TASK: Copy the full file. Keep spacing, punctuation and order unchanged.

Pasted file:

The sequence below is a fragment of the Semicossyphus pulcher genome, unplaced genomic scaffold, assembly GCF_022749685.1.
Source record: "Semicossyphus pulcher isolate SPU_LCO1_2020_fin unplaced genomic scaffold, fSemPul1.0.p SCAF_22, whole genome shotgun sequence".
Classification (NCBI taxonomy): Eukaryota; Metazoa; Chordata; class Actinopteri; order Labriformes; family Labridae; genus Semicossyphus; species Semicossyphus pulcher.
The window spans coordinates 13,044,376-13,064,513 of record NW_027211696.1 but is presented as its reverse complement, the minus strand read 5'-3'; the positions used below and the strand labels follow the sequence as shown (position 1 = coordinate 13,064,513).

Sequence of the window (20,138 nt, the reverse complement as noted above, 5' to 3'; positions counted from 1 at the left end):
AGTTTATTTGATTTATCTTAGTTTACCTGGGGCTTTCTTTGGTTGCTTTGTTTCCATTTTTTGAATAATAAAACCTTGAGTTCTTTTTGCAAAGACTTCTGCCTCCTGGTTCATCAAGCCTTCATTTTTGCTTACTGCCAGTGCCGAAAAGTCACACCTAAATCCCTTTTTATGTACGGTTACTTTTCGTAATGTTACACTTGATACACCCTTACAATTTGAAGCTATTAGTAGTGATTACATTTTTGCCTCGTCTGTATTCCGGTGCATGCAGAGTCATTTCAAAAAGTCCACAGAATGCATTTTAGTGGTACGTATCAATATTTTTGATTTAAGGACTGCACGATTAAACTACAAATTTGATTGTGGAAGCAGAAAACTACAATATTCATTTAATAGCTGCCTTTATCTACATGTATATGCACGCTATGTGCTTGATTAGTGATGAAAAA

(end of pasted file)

The sequence below is a fragment of the Semicossyphus pulcher genome, unplaced genomic scaffold, assembly GCF_022749685.1.
Source record: "Semicossyphus pulcher isolate SPU_LCO1_2020_fin unplaced genomic scaffold, fSemPul1.0.p SCAF_22, whole genome shotgun sequence".
Classification (NCBI taxonomy): Eukaryota; Metazoa; Chordata; class Actinopteri; order Labriformes; family Labridae; genus Semicossyphus; species Semicossyphus pulcher.
The window spans coordinates 13,044,376-13,064,513 of record NW_027211696.1 but is presented as its reverse complement, the minus strand read 5'-3'; the positions used below and the strand labels follow the sequence as shown (position 1 = coordinate 13,064,513).

Sequence of the window (20,138 nt, the reverse complement as noted above, 5' to 3'; positions counted from 1 at the left end):
AGTTTATTTGATTTATCTTAGTTTACCTGGGGCTTTCTTTGGTTGCTTTGTTTCCATTTTTTGAATAATAAAACCTTGAGTTCTTTTTGCAAAGACTTCTGCCTCCTGGTTCATCAAGCCTTCATTTTTGCTTACTGCCAGTGCCGAAAAGTCACACCTAAATCCCTTTTTATGTACGGTTACTTTTCGTAATGTTACACTTGATACACCCTTACAATTTGAAGCTATTAGTAGTGATTACATTTTTGCCTCGTCTGTATTCCGGTGCATGCAGAGTCATTTCAAAAAGTCCACAGAATGCATTTTAGTGGTACGTATCAATATTTTTGATTTAAGGACTGCACGATTAAACTACAAATTTGATTGTGGAAGCAGAAAACTACAATATTCATTTAATAGCTGCCTTTATCTACATGTATATGCACGCTATGTGCTTGATTAGTGATGAAAAA